FIDE Laws of Chess
F: Rules for play
with Blind and Visually Handicapped
Tournament directors shall have the power to adapt the following rules
according to local circumstances. In competitive chess between sighted
and visually handicapped players (legally blind) either player may demand
the use of two boards, the sighted players using a normal board, the visually
handicapped player using one specially constructed. The specially constructed
board must meet the following requirements:
at least 20 by 20 centimetres;
the black squares slightly raised;
a securing aperture in each square;
every piece provided with a peg that fits into the securing aperture;
pieces of Staunton design, the black pieces being specially marked.
The following regulations shall govern play:
The moves shall be announced clearly, repeated by the opponent and executed
on his board.
On the visually handicapped player's board a piece shall be considered
"touched" when it has been taken out of the securing aperture.
To make the announcement
as clear as possible, the use of the following names is suggested instead
of the corresponding letters, algebraic
Ranks from white
to black shall receive the German numbers:
Castling is announced
"Lange Rochade" (German for long castling) and "Kurze Rochade"
(German for short castling).
The pieces bear
the names: Koenig, Dame, Turm, Laeufer, Springer, Bauer. When promoting
a pawn the player must announce which piece is chosen.
A move shall be considered "executed" when:
Only then the
opponent's clock shall be started.
in the case of a capture, the captured piece has been removed form the
board of the player whose turn it is to move;
a piece is placed into a different securing aperture;
the move has been announced.
As far as
points 2 and 3 are concerned the normal rules are valid for the sighted
A specially constructed chess clock for the visually handicapped shall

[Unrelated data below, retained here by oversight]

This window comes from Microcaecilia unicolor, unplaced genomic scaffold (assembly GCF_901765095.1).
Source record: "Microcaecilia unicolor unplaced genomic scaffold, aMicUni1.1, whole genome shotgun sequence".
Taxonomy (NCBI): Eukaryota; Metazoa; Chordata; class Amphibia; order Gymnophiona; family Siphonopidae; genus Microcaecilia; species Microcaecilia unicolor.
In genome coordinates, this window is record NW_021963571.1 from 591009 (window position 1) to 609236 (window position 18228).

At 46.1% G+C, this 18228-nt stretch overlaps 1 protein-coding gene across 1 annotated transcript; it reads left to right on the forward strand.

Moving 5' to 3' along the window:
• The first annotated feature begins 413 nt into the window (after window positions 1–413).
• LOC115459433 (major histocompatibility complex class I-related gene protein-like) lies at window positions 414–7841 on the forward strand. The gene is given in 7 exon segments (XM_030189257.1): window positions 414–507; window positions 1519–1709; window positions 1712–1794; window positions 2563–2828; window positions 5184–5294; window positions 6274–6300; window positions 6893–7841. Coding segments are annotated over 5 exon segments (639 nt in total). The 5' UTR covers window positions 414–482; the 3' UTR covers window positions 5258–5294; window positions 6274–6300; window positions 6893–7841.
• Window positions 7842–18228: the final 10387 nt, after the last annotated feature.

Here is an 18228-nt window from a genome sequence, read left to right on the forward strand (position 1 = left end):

be admissible. It shall incorporate the following features:
The visually handicapped player must keep score of the game in Braille
or longhand or record the moves on a tape recorder.
A dial fitted with reinforced hands, with every five minutes marked by
one dot, and every 15 minutes by two raised dots.
A flag which can be easily felt. Care should be taken that the flag is
so arranged as to allow the player to feel the minute hand during the last
5 minutes of the full hour.
A slip of the tongue in the announcement of a move must be corrected
immediately and before the clock of the opponent is started.
If during a game different positions should arise on the two boards, they
must be corrected with the assistance of the controller and by consulting
both players' game scores. If the two game scores correspond with each
player who has written the correct move but executed the wrong one must
adjust his position to correspond with the move on the game scores.
If, when such differences occur and the two game scores are found to differ,
the moves shall be retraced to the point where the two scores agree and
the controller shall readjust the clock accordingly.
The visually handicapped player shall have the right to make use of an
assistant who shall have any or al of the following duties:
Make either player's move on the board of the opponent.
Announce the moves of both players.
Keep the game score of the visually handicapped player and start his opponent's
clock, (keeping rule 3.c in mind).
Inform the visually handicapped player only at his request of the number
of moves completed and the time used up by both players.
Claim the game in cases where the time limit has been exceeded and inform
the controller when the sighted player has touched one of his pieces.
Carry out the necessary formalities in case the game is adjourned. If the
visually handicapped player does not make use of an assistant, the sighted
player may make use of one who shall carry out the duties mentioned under
point 9a and b.